Effects of interleukin-8 on the developing human intestine

Akhil Maheshwari, Wenge Lu, Atilano Lacson, Aaron A. Barleycorn, Sheila Nolan, Robert D. Christensen, Darlene A. Calhoun

Research output: Contribution to journalArticlepeer-review

Abstract

The human fetal/neonatal gastrointestinal tract is exposed to biologically significant concentrations of interleukin (IL)-8 swallowed with amniotic fluid and human milk. We hypothesized that IL-8 has a physiologic function in the developing human intestine. IL-8 was measured in preterm and term human milk, tested for stability under conditions simulating neonatal gastric and proximal small intestinal digestion, and its receptors were sought in human fetal bowel. The effect of IL-8 was then measured on intestinal cells in vitro. We observed that IL-8 is present in significant concentrations in human milk and that it is stable under conditions simulating digestion. Both IL-8 receptors, CXCR1 and CXCR2, are expressed extensively in the fetal intestine. When human fetal and adult intestinal cells are treated with rhIL-8 in vitro, there is a consistent increase in cell migration, proliferation, and differentiation. IL-8 also protects intestinal cells against chemical injury. These results suggest that besides its better-known role as a neutrophil chemoattractant, IL-8 has a trophic function in the developing human intestine.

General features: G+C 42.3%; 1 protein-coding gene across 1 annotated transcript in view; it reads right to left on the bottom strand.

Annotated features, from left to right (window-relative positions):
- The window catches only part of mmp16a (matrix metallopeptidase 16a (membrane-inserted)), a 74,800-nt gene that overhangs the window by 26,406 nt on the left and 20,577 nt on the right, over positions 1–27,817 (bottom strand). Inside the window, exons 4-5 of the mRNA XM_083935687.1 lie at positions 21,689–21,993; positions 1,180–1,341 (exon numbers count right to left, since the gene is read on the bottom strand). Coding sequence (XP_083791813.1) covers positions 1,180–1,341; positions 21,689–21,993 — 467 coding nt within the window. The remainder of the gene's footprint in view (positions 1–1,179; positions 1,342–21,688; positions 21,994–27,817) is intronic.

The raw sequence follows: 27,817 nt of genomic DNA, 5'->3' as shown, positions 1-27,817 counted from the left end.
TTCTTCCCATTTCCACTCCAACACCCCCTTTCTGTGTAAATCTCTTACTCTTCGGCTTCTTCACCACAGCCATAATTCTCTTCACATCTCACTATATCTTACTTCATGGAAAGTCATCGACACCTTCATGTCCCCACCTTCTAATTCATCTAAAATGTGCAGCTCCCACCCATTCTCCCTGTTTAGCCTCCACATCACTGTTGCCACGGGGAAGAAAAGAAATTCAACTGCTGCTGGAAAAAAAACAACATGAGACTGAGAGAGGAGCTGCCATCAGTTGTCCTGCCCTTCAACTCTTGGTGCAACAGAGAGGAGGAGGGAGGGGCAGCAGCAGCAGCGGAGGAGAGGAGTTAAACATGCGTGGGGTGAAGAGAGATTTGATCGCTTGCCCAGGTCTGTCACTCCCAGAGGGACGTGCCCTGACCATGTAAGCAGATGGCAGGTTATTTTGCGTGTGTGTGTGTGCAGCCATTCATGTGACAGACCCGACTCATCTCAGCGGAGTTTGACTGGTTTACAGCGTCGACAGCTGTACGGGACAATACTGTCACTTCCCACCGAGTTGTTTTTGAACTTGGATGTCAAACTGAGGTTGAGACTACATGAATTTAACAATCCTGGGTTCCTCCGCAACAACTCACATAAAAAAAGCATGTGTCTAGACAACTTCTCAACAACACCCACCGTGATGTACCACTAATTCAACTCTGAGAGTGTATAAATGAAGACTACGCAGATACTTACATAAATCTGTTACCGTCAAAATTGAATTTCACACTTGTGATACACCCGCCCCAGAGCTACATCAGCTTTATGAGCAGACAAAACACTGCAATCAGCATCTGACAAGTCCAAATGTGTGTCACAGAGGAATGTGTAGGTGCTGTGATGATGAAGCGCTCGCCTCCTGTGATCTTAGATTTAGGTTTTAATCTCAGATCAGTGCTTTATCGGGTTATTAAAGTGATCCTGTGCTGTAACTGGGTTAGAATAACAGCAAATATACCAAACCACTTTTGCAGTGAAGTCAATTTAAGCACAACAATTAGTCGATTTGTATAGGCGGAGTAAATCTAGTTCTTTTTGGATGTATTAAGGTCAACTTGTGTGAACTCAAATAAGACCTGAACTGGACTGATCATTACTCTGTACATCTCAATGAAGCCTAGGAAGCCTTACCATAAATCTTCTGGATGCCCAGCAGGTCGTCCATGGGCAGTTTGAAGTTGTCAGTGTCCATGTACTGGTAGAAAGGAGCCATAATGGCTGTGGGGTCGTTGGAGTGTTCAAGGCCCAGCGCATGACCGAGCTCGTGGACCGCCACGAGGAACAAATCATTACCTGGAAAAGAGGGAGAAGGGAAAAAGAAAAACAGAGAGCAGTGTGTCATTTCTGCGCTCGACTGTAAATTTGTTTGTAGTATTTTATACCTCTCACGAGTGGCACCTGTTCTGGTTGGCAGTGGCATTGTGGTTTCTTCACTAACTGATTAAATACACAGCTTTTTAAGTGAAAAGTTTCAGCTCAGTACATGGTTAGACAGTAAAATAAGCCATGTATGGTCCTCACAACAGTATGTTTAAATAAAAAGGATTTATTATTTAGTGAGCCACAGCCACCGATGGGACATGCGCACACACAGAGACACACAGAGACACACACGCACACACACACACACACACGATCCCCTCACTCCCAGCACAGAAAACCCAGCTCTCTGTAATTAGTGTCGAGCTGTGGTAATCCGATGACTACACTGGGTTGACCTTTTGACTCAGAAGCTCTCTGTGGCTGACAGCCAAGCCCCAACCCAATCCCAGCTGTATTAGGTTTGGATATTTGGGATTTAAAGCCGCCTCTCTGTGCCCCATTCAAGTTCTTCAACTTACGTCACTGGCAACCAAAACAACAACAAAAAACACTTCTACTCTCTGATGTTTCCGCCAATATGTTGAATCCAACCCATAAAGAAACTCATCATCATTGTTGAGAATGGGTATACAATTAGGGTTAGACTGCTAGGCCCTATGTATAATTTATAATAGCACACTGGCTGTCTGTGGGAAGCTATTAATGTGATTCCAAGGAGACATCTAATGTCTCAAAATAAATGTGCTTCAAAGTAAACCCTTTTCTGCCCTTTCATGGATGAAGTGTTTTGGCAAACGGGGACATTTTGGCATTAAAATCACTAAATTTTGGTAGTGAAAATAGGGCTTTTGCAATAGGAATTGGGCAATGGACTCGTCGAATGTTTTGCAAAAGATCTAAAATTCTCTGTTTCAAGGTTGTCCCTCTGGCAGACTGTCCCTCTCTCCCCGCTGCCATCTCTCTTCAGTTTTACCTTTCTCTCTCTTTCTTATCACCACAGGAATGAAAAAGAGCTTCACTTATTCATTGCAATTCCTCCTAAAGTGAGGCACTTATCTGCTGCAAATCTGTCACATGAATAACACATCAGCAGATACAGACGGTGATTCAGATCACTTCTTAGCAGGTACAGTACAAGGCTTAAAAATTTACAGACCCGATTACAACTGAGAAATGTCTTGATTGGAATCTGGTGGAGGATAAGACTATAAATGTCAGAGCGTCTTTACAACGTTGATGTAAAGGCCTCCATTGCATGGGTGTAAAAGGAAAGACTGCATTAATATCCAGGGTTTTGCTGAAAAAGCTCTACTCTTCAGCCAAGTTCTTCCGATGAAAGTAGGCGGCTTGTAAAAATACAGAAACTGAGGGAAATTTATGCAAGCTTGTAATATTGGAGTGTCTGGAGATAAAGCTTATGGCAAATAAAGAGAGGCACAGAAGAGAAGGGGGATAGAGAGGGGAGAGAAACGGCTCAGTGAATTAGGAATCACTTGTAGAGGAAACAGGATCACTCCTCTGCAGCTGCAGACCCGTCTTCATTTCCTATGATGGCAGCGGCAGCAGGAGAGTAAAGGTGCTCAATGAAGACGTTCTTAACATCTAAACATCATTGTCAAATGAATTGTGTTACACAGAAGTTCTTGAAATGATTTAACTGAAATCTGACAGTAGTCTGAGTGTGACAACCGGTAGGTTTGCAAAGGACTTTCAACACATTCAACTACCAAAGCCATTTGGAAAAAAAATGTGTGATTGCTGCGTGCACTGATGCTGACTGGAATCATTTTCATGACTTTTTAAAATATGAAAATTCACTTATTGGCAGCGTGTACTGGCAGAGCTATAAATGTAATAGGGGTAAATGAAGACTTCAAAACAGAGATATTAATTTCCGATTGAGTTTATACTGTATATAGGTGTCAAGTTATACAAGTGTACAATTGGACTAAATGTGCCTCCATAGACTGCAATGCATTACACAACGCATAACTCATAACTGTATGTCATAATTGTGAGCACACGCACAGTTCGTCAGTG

Original languageEnglish (US)
Pages (from-to)256-267
Number of pages12
JournalCytokine
Volume20
Issue number6
DOIs
StatePublished - Dec 2002
Externally publishedYes

Keywords

  • Breastmilk
  • Chemokine
  • Fetal
  • Interleukin-8
  • Intestine

ASJC Scopus subject areas

  • Immunology and Allergy
  • Immunology
  • Biochemistry
  • Hematology
  • Molecular Biology

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